The Deficit Continues to Decline

Bush’s tax cuts are reducing the deficit quite nicely. Deficit hawks need to keep this in mind when the Democrats call for tax increases using the deficit as their excuse. From today’s Opinion Journal (subscription required):

The myth persists in some media circles that the federal budget deficit is “surging” or ballooning or something terrible — all of which is served up as ammunition for those in Congress who want a tax increase. At the risk of being drummed out of the guild, we thought you’d rather have the real story.

The deficit has in fact declined by some $165 billion over the past two fiscal years, and according to the most recent data has continued to fall in the first quarter of fiscal 2007. The latest Treasury estimates for January show that tax receipts in December were $18 billion higher than a year earlier, helping to boost the budget surplus for the month to $40 billion, up from $11 billion a year ago. December is typically a good month for revenues due to year-end tax payments.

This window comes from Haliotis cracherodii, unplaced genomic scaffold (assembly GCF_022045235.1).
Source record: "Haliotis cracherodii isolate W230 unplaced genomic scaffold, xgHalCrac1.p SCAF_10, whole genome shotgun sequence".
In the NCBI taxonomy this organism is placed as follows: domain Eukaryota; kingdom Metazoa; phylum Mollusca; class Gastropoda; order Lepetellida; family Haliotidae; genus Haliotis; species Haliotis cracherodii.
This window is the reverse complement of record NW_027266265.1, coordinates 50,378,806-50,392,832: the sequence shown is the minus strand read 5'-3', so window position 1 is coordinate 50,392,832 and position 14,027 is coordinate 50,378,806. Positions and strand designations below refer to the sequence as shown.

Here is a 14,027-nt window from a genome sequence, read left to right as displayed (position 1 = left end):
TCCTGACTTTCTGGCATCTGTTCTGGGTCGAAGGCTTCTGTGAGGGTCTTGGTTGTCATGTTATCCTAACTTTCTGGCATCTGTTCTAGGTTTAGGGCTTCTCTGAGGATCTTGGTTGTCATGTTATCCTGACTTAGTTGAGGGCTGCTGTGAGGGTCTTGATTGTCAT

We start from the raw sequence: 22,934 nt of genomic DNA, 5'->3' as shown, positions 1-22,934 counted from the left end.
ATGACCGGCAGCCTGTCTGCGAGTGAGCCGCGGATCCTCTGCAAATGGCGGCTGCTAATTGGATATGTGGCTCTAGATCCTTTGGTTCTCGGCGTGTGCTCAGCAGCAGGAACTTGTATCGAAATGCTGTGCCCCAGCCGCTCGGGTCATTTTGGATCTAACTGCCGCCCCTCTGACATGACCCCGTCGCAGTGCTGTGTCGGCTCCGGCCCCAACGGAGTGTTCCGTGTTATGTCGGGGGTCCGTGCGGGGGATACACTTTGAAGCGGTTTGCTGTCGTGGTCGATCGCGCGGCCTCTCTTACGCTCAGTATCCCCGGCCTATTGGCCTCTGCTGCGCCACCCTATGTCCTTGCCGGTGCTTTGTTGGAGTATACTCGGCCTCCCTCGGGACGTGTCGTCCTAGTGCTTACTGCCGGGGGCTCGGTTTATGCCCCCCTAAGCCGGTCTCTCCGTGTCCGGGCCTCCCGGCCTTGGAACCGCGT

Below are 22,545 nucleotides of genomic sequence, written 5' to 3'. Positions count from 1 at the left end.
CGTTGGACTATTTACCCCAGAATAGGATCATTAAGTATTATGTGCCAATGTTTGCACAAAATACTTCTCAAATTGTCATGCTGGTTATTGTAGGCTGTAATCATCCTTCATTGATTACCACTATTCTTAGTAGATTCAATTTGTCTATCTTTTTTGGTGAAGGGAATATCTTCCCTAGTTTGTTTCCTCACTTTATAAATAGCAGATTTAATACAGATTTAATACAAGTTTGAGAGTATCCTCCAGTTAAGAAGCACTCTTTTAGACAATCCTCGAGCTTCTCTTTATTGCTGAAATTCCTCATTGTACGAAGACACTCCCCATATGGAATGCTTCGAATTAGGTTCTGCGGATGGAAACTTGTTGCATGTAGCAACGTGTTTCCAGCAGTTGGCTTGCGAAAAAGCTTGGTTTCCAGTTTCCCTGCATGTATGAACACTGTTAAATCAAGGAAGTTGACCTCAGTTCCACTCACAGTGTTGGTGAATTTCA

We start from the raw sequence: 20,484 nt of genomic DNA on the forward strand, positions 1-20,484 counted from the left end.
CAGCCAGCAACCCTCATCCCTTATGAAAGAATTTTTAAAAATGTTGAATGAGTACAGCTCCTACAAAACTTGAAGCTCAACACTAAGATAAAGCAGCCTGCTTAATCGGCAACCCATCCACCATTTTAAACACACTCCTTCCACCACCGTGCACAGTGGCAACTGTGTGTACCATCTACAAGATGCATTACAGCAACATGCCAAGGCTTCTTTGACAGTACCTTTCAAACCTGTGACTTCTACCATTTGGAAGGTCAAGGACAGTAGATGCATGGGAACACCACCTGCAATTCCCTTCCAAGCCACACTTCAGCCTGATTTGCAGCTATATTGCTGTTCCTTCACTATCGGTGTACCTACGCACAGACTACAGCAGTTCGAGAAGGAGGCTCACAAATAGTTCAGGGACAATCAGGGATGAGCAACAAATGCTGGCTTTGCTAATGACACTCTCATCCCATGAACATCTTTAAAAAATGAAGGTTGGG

Meanwhile, for the first three months of fiscal 2007 through December, revenues climbed 8.1%, building on double-digit revenue increases in the previous two years. Corporate income taxes were up a remarkable 22.2% in the first fiscal quarter, showing that the government continues to grab a nice chunk of the rising business profits that so many of our politicians like to deplore. Individual income taxes rose 8.8%, thanks to strong wage and salary growth. Much of this revenue comes from “the rich,” believe it or not.

I believe it. Take a look at the CBO’s report. You’ll see that for fiscal year 2007, the top 10% of income earners will pay almost half, 48%, off all the taxes, the top 5% will pay 37% of all taxes, and the top 1% will pay 21% of all the taxes.

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